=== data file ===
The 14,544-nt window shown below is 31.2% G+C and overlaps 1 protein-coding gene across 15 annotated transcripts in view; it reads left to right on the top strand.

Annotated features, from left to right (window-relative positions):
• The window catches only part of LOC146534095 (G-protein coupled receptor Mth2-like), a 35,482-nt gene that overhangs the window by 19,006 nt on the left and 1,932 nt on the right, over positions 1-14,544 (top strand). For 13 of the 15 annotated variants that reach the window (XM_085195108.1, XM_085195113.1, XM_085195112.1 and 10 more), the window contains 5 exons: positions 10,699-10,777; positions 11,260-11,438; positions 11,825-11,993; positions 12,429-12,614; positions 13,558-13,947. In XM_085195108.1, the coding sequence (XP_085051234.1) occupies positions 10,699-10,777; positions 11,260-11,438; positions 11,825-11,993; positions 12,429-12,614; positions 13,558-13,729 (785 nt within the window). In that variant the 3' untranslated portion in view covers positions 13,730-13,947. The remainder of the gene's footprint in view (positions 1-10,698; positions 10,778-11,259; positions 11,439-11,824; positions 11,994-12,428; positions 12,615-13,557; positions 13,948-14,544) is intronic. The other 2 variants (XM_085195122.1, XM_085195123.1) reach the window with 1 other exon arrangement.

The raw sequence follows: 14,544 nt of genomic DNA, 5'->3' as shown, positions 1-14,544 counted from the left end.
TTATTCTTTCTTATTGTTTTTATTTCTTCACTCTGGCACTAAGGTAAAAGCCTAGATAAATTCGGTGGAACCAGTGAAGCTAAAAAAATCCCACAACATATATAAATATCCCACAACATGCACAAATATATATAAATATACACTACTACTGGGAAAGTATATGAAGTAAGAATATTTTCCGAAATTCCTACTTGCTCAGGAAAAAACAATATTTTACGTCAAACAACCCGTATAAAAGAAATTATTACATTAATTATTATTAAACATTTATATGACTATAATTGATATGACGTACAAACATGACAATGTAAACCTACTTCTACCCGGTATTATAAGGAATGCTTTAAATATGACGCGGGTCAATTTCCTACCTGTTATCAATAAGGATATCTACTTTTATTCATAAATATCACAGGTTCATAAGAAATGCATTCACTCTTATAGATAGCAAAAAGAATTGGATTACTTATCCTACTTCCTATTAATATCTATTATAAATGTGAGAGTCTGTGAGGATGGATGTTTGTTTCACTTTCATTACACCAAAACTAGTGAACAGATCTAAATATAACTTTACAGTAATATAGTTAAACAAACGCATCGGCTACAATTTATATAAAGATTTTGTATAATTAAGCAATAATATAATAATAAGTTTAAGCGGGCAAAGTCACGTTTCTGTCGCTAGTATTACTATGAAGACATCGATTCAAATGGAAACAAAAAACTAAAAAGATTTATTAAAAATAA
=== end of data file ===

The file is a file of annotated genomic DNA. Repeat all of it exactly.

The 14,544-nt window shown below is 31.2% G+C and overlaps 1 protein-coding gene across 15 annotated transcripts in view; it reads left to right on the top strand.

Annotated features, from left to right (window-relative positions):
• The window catches only part of LOC146534095 (G-protein coupled receptor Mth2-like), a 35,482-nt gene that overhangs the window by 19,006 nt on the left and 1,932 nt on the right, over positions 1-14,544 (top strand). For 13 of the 15 annotated variants that reach the window (XM_085195108.1, XM_085195113.1, XM_085195112.1 and 10 more), the window contains 5 exons: positions 10,699-10,777; positions 11,260-11,438; positions 11,825-11,993; positions 12,429-12,614; positions 13,558-13,947. In XM_085195108.1, the coding sequence (XP_085051234.1) occupies positions 10,699-10,777; positions 11,260-11,438; positions 11,825-11,993; positions 12,429-12,614; positions 13,558-13,729 (785 nt within the window). In that variant the 3' untranslated portion in view covers positions 13,730-13,947. The remainder of the gene's footprint in view (positions 1-10,698; positions 10,778-11,259; positions 11,439-11,824; positions 11,994-12,428; positions 12,615-13,557; positions 13,948-14,544) is intronic. The other 2 variants (XM_085195122.1, XM_085195123.1) reach the window with 1 other exon arrangement.

The raw sequence follows: 14,544 nt of genomic DNA, 5'->3' as shown, positions 1-14,544 counted from the left end.
TTATTCTTTCTTATTGTTTTTATTTCTTCACTCTGGCACTAAGGTAAAAGCCTAGATAAATTCGGTGGAACCAGTGAAGCTAAAAAAATCCCACAACATATATAAATATCCCACAACATGCACAAATATATATAAATATACACTACTACTGGGAAAGTATATGAAGTAAGAATATTTTCCGAAATTCCTACTTGCTCAGGAAAAAACAATATTTTACGTCAAACAACCCGTATAAAAGAAATTATTACATTAATTATTATTAAACATTTATATGACTATAATTGATATGACGTACAAACATGACAATGTAAACCTACTTCTACCCGGTATTATAAGGAATGCTTTAAATATGACGCGGGTCAATTTCCTACCTGTTATCAATAAGGATATCTACTTTTATTCATAAATATCACAGGTTCATAAGAAATGCATTCACTCTTATAGATAGCAAAAAGAATTGGATTACTTATCCTACTTCCTATTAATATCTATTATAAATGTGAGAGTCTGTGAGGATGGATGTTTGTTTCACTTTCATTACACCAAAACTAGTGAACAGATCTAAATATAACTTTACAGTAATATAGTTAAACAAACGCATCGGCTACAATTTATATAAAGATTTTGTATAATTAAGCAATAATATAATAATAAGTTTAAGCGGGCAAAGTCACGTTTCTGTCGCTAGTATTACTATGAAGACATCGATTCAAATGGAAACAAAAAACTAAAAAGATTTATTAAAAATAA